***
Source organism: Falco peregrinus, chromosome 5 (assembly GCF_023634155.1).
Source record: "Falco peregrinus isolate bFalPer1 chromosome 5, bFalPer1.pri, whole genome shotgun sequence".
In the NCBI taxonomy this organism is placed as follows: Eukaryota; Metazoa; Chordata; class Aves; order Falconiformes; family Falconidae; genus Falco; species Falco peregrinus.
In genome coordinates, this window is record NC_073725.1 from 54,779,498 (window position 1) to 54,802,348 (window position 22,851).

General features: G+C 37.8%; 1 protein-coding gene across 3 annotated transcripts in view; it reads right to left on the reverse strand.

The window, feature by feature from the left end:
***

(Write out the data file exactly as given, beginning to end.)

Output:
Source organism: Falco peregrinus, chromosome 5 (assembly GCF_023634155.1).
Source record: "Falco peregrinus isolate bFalPer1 chromosome 5, bFalPer1.pri, whole genome shotgun sequence".
In the NCBI taxonomy this organism is placed as follows: Eukaryota; Metazoa; Chordata; class Aves; order Falconiformes; family Falconidae; genus Falco; species Falco peregrinus.
In genome coordinates, this window is record NC_073725.1 from 54,779,498 (window position 1) to 54,802,348 (window position 22,851).

General features: G+C 37.8%; 1 protein-coding gene across 3 annotated transcripts in view; it reads right to left on the reverse strand.

The window, feature by feature from the left end: